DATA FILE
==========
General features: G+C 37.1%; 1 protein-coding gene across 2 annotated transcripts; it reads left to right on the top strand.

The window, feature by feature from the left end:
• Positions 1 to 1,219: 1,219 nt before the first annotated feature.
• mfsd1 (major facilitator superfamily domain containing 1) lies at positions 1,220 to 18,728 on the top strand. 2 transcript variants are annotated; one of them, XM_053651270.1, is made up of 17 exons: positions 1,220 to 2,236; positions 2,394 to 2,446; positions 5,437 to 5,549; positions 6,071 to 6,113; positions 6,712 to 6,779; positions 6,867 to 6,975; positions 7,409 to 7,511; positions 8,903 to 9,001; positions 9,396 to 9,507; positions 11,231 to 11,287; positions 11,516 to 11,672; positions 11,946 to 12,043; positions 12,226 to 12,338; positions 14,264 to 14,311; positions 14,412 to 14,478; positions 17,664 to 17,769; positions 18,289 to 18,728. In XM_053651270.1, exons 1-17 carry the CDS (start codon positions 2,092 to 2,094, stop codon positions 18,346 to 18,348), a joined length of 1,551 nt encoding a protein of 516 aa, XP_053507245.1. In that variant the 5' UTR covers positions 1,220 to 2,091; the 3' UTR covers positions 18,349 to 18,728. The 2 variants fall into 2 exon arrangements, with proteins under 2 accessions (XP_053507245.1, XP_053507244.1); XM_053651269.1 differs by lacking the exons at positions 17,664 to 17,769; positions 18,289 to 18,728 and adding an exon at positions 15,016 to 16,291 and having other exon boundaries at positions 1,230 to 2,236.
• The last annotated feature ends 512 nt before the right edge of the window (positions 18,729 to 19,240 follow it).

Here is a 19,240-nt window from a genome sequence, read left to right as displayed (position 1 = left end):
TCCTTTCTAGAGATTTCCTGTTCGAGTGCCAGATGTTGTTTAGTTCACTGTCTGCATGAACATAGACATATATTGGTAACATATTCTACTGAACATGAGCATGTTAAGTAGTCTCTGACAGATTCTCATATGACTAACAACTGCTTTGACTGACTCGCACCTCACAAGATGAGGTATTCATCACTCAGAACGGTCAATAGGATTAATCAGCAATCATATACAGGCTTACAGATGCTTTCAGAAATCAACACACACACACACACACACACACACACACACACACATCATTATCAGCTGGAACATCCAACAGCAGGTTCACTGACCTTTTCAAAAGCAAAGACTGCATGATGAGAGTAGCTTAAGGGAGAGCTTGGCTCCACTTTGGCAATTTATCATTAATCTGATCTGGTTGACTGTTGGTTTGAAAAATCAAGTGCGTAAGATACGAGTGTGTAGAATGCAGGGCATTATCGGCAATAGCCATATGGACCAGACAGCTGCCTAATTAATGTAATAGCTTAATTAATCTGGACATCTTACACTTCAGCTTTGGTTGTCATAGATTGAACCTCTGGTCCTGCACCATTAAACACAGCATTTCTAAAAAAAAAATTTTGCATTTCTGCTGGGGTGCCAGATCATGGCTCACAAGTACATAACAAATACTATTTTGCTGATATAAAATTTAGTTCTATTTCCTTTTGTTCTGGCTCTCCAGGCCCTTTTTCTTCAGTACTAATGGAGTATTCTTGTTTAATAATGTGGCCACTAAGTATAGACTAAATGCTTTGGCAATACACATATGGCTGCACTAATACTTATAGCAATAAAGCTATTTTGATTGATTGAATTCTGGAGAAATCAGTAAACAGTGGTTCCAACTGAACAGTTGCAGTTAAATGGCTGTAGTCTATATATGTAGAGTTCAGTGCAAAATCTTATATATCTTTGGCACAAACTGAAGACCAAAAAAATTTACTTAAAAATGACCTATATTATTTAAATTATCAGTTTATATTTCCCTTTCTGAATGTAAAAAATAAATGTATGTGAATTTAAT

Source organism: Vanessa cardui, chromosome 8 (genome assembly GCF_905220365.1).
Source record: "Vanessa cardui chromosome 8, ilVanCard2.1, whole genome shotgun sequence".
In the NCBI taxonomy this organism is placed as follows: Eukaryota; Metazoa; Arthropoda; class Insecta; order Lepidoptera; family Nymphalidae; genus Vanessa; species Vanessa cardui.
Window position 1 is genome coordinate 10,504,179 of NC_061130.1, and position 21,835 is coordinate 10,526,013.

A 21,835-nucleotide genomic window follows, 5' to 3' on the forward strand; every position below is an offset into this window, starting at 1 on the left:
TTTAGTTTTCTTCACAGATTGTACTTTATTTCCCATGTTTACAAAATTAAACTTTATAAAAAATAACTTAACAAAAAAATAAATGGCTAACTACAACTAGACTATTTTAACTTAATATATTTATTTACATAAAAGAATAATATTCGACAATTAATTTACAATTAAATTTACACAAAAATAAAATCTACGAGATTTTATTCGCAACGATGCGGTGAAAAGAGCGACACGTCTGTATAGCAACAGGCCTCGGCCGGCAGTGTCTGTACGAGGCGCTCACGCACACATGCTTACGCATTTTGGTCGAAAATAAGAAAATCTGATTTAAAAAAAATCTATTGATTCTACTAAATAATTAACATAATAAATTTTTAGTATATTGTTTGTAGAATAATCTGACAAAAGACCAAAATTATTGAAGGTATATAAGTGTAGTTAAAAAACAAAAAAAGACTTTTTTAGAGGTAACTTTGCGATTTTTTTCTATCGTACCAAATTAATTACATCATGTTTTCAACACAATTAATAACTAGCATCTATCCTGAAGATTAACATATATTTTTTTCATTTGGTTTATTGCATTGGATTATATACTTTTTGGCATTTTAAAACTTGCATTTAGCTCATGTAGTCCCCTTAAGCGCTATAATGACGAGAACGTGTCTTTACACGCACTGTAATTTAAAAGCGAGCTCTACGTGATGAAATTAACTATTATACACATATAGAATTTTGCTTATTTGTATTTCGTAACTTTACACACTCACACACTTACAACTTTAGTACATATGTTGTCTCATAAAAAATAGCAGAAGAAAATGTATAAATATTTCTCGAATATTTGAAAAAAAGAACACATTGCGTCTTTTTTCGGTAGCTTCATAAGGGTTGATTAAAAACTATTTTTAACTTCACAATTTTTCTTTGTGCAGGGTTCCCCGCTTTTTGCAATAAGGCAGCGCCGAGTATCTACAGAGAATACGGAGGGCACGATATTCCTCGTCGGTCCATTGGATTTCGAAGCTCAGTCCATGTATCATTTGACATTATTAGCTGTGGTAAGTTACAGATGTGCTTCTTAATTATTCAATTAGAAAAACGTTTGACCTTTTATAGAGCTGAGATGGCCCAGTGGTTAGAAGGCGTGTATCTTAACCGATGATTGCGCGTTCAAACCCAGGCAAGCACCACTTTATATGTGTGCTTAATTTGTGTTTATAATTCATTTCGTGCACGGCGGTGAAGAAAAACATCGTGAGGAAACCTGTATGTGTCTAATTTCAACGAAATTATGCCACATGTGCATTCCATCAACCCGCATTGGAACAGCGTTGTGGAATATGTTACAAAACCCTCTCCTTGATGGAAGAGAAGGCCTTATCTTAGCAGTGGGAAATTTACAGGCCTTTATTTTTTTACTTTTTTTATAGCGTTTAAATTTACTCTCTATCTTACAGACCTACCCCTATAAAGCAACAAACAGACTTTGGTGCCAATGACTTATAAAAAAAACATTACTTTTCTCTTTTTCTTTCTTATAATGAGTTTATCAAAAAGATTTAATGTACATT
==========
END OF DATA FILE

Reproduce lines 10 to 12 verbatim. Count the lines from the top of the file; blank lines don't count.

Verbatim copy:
In the NCBI taxonomy this organism is placed as follows: Eukaryota; Metazoa; Arthropoda; class Insecta; order Lepidoptera; family Nymphalidae; genus Vanessa; species Vanessa cardui.
Window position 1 is genome coordinate 10,504,179 of NC_061130.1, and position 21,835 is coordinate 10,526,013.

A 21,835-nucleotide genomic window follows, 5' to 3' on the forward strand; every position below is an offset into this window, starting at 1 on the left: